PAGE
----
The bank’s Executive Chief Mr.Dimon who has been getting positive regards about his efforts to get the bank back in tact has been open about his thoughts in implementing laws and regulations especially the Volcker Rule.

This however stirs questions from external sources whether the company has tried to implement the regulation in the past. However the total loss of $2 billion that was reported last week has weakened the arguments of the bank for their new measures. Bank investors are currently having difficulties in getting access to financial institutions and international trade and businesses.  Though JPMorgan Chase like the Bank of America and Citigroup have reports that can still be further evaluated, their unseen transactions and unclear records for their strategies could be destructive for them.

Loan Approvals Decline, Indicate Economy Slowing Down

Loan Approvals Decline, Indicate Economy Slowing Down

According to Biz2Credit Small Business Lending Index, after evaluating 1,000 applications for loans, it was discovered that loan approvals at banks declined from 10.9 percent during the month of March to 10.6 percent during April, and also a decline from an approval rate of 11.6 percent during March 2011. Moreover, small bank lending declined from 47.6 percent during March to 45.9 percent during April.

On the other hand, loan approvals by credit unions also declined to 46.6 percent when they were proposing to raise the lending limit to 27.5 percent of their assets.

One other indication that the economy is slowing down is that, in general, the demand for small business loans for the month of April declined by 5.4 percent, which is a first for 2012.

The guarantee fee of 90 percent for loan approvals established between the months of September 2010 and March 2011 were applicable for one whole year. The month of April of this year was the first month of 75 percent guarantees along with evaluation of the 1 to 3 percent fee. This is one of the major causes for the decline in the loan demand and less enthusiasm of banks to approve funding applications.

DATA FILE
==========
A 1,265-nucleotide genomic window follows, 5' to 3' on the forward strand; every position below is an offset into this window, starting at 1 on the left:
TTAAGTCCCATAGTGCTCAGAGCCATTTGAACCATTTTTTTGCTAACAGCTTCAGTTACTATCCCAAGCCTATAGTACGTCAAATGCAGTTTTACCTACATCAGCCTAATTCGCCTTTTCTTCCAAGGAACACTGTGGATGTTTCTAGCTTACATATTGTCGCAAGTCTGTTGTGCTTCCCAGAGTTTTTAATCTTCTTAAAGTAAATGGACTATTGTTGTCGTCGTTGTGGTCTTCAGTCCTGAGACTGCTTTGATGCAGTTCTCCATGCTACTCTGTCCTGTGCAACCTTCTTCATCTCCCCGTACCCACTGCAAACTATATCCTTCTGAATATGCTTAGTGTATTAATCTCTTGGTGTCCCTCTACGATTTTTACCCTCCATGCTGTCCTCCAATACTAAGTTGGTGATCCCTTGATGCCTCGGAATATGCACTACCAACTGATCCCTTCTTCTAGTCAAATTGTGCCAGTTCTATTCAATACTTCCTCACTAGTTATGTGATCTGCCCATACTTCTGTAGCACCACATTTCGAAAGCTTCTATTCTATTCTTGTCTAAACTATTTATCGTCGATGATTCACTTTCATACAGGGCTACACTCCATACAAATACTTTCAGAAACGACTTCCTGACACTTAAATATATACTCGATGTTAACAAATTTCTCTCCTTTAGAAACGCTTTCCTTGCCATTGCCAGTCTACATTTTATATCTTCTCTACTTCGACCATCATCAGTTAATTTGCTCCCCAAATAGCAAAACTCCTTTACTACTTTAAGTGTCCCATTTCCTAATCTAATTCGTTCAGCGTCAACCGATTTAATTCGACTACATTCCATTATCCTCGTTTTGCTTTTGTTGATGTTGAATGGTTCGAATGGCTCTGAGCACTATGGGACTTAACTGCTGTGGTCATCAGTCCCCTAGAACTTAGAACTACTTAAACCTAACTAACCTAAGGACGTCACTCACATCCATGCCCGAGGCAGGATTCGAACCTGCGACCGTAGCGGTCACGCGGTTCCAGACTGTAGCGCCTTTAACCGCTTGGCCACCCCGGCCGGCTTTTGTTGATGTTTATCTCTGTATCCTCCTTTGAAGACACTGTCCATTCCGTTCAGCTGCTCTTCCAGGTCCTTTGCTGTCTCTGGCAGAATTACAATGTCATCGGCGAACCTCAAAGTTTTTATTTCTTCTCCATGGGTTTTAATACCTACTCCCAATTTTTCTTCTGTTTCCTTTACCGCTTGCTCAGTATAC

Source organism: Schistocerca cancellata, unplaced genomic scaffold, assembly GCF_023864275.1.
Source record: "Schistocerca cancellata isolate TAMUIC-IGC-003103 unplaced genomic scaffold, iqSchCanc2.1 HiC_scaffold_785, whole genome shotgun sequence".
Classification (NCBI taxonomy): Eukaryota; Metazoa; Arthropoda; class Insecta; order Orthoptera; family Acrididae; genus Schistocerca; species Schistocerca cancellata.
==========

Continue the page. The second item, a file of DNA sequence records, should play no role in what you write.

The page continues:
The April jobs report showed that only 115,000 jobs were produced, even though the anticipated number is more than that. This can also mean a slowing economy. Moreover, increasing oil prices, together with the worsening of the crisis in Europe, have contributed to borrowers and lenders being much more careful.

Credit unions and alternative lenders, among all small business lenders, have approved above 50 percent of loan applications. Since the month of September last year, small bank lending declined to its lowest point. In contrast, big banks do not approve nearly 9 in 10 small business loan applications.

According to the evaluation by Biz2Credit, loan application amounts vary from $25,000 to $3 million and that the average credit score was more than 680.

Congress Insisted to Increase Business Lending Cap

Congress Insisted to Increase Business Lending Cap

Assuring that small-business lending would grow, credit unions insist that the Congress increase their business lending cap. However, there are some who believe that the facts are altered.

Sen. Mark Udall proposed the Small Business Lending Enhancement Act (S. 2231). It would transfer loans at community banks to credit unions, which do not actually pay taxes. For years now, community banks in cities all over America pay their taxes and have been assisting small businesses by means of loans.

The truth is that credit unions have sufficient small-business lending authority. The proposed Small Business Lending Enhancement Act would basically let credit unions which do not pay taxes to make big commercial loans. As a result, it would benefit them in terms of safety and soundness.

However, credit unions are also aware of the disadvantages that will come with the proposal. Some of those who disagree with the proposal include credit union executives from places such as Michigan, Washington state and California. Moreover, they are saying that it might result to reckless lending and rising credit union failures.

Stuart Perlitsh, the chief executive of Glendale Area Schools Federal Credit Union wrote a letter addressed to the Senate leaders last April 11. According to the letter, most of the credit unions will not profit if the business lending cap is increased, and instead, they will pay more expensive premiums caused by the credit union failures.

One other truth is that allowing the shift of business loans from taxpaying community banks to non-taxpaying credit unions will place the Treasury in more debt. In the previous Congress, a parallel bill would have cost taxpayers lost revenue of nearly $354 million after a decade. Apparently, this proposal would cost greater than that.

If credit unions want to develop their business lending, then they have another option, which is to switch into a mutual saving bank charter. In fact, a few have already done this because of its flexibility.